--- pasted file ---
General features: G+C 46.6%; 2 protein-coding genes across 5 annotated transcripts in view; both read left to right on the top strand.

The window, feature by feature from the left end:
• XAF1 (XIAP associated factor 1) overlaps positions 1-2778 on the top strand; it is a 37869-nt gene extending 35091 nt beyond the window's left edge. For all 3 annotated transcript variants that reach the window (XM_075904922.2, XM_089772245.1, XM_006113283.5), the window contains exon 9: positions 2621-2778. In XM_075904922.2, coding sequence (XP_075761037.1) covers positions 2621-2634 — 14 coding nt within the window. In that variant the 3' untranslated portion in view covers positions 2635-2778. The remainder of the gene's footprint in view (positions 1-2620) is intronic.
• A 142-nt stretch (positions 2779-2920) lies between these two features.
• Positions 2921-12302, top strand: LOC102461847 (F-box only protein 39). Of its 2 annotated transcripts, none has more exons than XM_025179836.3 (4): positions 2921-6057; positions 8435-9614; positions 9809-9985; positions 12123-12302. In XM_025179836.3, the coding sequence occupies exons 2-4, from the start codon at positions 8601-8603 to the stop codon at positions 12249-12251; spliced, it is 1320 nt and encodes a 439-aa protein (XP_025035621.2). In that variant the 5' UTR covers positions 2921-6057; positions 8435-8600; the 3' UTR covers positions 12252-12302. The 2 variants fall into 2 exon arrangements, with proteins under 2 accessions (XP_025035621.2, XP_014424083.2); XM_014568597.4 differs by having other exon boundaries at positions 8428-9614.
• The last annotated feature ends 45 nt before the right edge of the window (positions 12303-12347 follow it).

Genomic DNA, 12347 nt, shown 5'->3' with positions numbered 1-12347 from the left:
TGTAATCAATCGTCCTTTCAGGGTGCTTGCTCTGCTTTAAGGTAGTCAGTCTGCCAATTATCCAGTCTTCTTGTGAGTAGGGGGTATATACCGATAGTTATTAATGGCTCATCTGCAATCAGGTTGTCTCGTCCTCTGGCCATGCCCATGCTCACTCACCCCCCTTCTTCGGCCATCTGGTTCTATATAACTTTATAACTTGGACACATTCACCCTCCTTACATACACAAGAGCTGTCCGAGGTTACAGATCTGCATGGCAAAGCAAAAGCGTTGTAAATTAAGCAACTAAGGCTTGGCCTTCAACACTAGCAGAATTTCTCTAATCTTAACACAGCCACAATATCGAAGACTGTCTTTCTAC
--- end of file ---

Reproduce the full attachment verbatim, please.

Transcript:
General features: G+C 46.6%; 2 protein-coding genes across 5 annotated transcripts in view; both read left to right on the top strand.

The window, feature by feature from the left end:
• XAF1 (XIAP associated factor 1) overlaps positions 1-2778 on the top strand; it is a 37869-nt gene extending 35091 nt beyond the window's left edge. For all 3 annotated transcript variants that reach the window (XM_075904922.2, XM_089772245.1, XM_006113283.5), the window contains exon 9: positions 2621-2778. In XM_075904922.2, coding sequence (XP_075761037.1) covers positions 2621-2634 — 14 coding nt within the window. In that variant the 3' untranslated portion in view covers positions 2635-2778. The remainder of the gene's footprint in view (positions 1-2620) is intronic.
• A 142-nt stretch (positions 2779-2920) lies between these two features.
• Positions 2921-12302, top strand: LOC102461847 (F-box only protein 39). Of its 2 annotated transcripts, none has more exons than XM_025179836.3 (4): positions 2921-6057; positions 8435-9614; positions 9809-9985; positions 12123-12302. In XM_025179836.3, the coding sequence occupies exons 2-4, from the start codon at positions 8601-8603 to the stop codon at positions 12249-12251; spliced, it is 1320 nt and encodes a 439-aa protein (XP_025035621.2). In that variant the 5' UTR covers positions 2921-6057; positions 8435-8600; the 3' UTR covers positions 12252-12302. The 2 variants fall into 2 exon arrangements, with proteins under 2 accessions (XP_025035621.2, XP_014424083.2); XM_014568597.4 differs by having other exon boundaries at positions 8428-9614.
• The last annotated feature ends 45 nt before the right edge of the window (positions 12303-12347 follow it).

Genomic DNA, 12347 nt, shown 5'->3' with positions numbered 1-12347 from the left:
TGTAATCAATCGTCCTTTCAGGGTGCTTGCTCTGCTTTAAGGTAGTCAGTCTGCCAATTATCCAGTCTTCTTGTGAGTAGGGGGTATATACCGATAGTTATTAATGGCTCATCTGCAATCAGGTTGTCTCGTCCTCTGGCCATGCCCATGCTCACTCACCCCCCTTCTTCGGCCATCTGGTTCTATATAACTTTATAACTTGGACACATTCACCCTCCTTACATACACAAGAGCTGTCCGAGGTTACAGATCTGCATGGCAAAGCAAAAGCGTTGTAAATTAAGCAACTAAGGCTTGGCCTTCAACACTAGCAGAATTTCTCTAATCTTAACACAGCCACAATATCGAAGACTGTCTTTCTAC